E nga mana tangata whenua, e nga rangatira, e nga hau e wha, e nga iwi e tau nei, tena koutou. Talofa lava; kia orana kotou katoatoa; faka'alofa lahi atu; malo e lelei; tena koutou, tena koutou, tena tatou katoa.
Good afternoon. Greetings to you all.
If I were to greet you in all the tongues that can now be heard in this land, it would take quite some time, and greater linguistic skills than I possess, and so I must limit myself to these few from the South Pacific.
Right Honourable Jonathan Hunt, Speaker of the House of Representatives; Your Excellency, the Dean of the Diplomatic Corps; Ministers of the Crown; Your Excellencies of the Diplomatic Corps; Rt Hon Jenny Shipley, Leader of the Opposition; Members of Parliament; Your Honours the Judges; Your Worships the Mayors; ladies and gentlemen; rangatahi, our young people. And, of course, the members of the Wellington and Hawke's Bay Regimental Band.
A warm welcome to you all to Government House this afternoon, on this anniversary of the first signing of Te Tiriti o Waitangi, the Treaty of Waitangi. I welcome you as fellow New Zealanders, as representatives of our country's tangata whenua, of their Pacific Island cousins, of our many other cultures, of those who have responsibilities of leadership and governance among us, of our churches, our community organizations, of our schools. I welcome too the members of the Diplomatic Corps, a number of whom have come from their residential posts overseas, and I thank them for sharing this day with us. And I acknowledge messages of goodwill and congratulation that have come from Heads of State around the world.
I pause for a moment to pay tribute to two leaders of our nation, who we have lost in the past few days: Sir David Beattie, Governor-General from 1980 to 1985; and Sir Robert Mahuta, leader of the Tainui people and negotiator of the first of the confiscation settlements. E mate, haere, haere, haere.
On this day, 6 February, New Zealanders, whatever their origins, can, if they will, look back over the years, 161 of them now, to where several hundred Maori, and a handful of Europeans, gathered on a grassy headland overlooking the sparkling waters of the Bay of Islands, and they can say, this is where it all began, what those people did there on that day was the beginning of our nation. That headland, where the Treaty of Waitangi was first signed, was bought in 1934 by my predecessor Lord Bledisloe, and Lady Bledisloe, and given to the people of New Zealand.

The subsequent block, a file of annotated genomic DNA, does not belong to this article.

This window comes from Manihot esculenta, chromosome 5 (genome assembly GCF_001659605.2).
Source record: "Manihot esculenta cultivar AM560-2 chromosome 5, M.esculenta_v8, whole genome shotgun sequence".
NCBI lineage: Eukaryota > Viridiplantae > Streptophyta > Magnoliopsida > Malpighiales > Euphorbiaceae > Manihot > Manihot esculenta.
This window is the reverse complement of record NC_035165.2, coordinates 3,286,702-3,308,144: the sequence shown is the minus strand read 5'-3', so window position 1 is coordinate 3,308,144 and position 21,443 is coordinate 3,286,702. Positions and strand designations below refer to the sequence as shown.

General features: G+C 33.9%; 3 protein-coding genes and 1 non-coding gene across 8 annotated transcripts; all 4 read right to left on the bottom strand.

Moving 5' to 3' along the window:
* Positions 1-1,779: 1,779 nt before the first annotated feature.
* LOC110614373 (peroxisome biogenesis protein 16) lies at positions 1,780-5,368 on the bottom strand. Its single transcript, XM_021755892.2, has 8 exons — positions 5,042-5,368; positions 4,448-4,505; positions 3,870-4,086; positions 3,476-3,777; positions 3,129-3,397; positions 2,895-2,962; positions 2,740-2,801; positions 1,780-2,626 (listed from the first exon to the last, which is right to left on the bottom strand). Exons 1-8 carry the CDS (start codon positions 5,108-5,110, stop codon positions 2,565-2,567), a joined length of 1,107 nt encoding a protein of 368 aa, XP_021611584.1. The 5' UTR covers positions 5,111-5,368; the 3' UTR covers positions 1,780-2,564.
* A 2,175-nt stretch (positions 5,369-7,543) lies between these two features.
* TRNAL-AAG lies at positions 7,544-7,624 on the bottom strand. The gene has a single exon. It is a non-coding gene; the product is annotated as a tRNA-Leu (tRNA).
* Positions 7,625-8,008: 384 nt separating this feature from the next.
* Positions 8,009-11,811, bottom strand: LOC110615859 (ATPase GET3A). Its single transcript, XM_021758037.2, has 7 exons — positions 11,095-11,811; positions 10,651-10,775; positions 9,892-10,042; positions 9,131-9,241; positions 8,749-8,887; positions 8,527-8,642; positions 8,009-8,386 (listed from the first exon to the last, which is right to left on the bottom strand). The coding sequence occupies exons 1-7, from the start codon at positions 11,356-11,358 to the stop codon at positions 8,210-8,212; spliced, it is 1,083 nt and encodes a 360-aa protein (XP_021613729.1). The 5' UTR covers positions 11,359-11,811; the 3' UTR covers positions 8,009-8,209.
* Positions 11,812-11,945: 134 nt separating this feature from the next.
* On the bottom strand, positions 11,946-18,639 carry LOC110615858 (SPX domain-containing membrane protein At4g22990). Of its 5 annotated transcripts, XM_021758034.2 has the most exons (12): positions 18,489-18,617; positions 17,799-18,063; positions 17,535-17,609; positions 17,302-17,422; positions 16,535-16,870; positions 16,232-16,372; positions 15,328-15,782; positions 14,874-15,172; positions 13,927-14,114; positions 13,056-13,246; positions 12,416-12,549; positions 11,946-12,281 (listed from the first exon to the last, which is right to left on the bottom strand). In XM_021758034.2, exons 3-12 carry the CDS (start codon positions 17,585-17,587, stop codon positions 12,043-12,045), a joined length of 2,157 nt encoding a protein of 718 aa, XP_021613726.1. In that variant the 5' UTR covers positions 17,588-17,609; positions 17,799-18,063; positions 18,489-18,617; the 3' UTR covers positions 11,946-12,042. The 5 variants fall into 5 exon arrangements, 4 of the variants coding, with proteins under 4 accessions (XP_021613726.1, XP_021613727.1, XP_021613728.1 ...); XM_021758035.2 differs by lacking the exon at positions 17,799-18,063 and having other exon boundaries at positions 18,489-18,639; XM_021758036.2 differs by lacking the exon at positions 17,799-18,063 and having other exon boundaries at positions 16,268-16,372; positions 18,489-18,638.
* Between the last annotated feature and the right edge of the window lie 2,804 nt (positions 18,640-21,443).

They vested ownership of it not in the Crown, but in a Trust Board, chaired by the Governor-General for the time being, with responsibility to tend and enhance it, for a double purpose: first as a means of celebrating what was done there on that day in 1840, and the undoubted benefits that flowed from it for both Maori and settlers; and also, and I use Lord Bledisloe's words, as a means of reminding Pakeha, who had become the dominant culture, of the obligations which had been solemnly undertaken by the Crown on their behalf; and as a means of developing a greater sense of solidarity among our people, a deeper spirit of nationhood.
And so that headland at Waitangi is, as it was intended to be, a symbolic place, with a symbolism pertinent to us all. On this day in 1934, when the gift was officially presented to the nation, there was a very great celebration by Maori and Pakeha, and the inclusiveness of the symbolism was emphasised when Lord Bledisloe laid the foundation stone of the magnificent whare rununga, the meeting house adorned with the craftsmanship of iwi from many parts of the land. Here was a place where all New Zealanders could come together in gratitude for the good that had come from the past, and in a common commitment for the future.
That spirit of celebration and commitment prevailed there for many years, as New Zealanders, Maori and Pakeha, gathered there each 6 February to commemorate the Treaty. But as we are only too painfully aware, the very symbolism of the place made it the focus for the expression of other sentiments too, and it became the scene of angry protest and disruptive, or divisive, or calculatedly-insulting conduct. In a perverse sort of way, this was in fact consistent with Bledisloe's purpose. For the obligations undertaken by the Crown had been, at times blatantly, at times merely carelessly, disregarded, with continuing contemporary consequences; and the Crown, the people of New Zealand, needed to be reminded of that, and forcibly. At times the tone and manner of the reminder, especially at Waitangi itself, caused great offence to the overwhelming majority of New Zealanders, but nonetheless the reminder has not been disregarded.
Indeed, over the past two decades in particular there has been great progress. The founding and continuing significance of the Treaty have been affirmed legislatively and judicially, the wrongs of the past have been acknowledged, means of addressing and compensating for them have been established, and important settlements have been effected; and perhaps most importantly of all, the place of Maori as tangata whenua and of Maori culture as an integral part of contemporary New Zealand life, has been firmly established.
As for Waitangi itself, hopes of continuing what had resumed two years ago have been disappointed, but must not be abandoned. The healing process will not be complete until that headland again becomes a place of genuine and undisturbed celebration and of heartfelt commitment to our common good.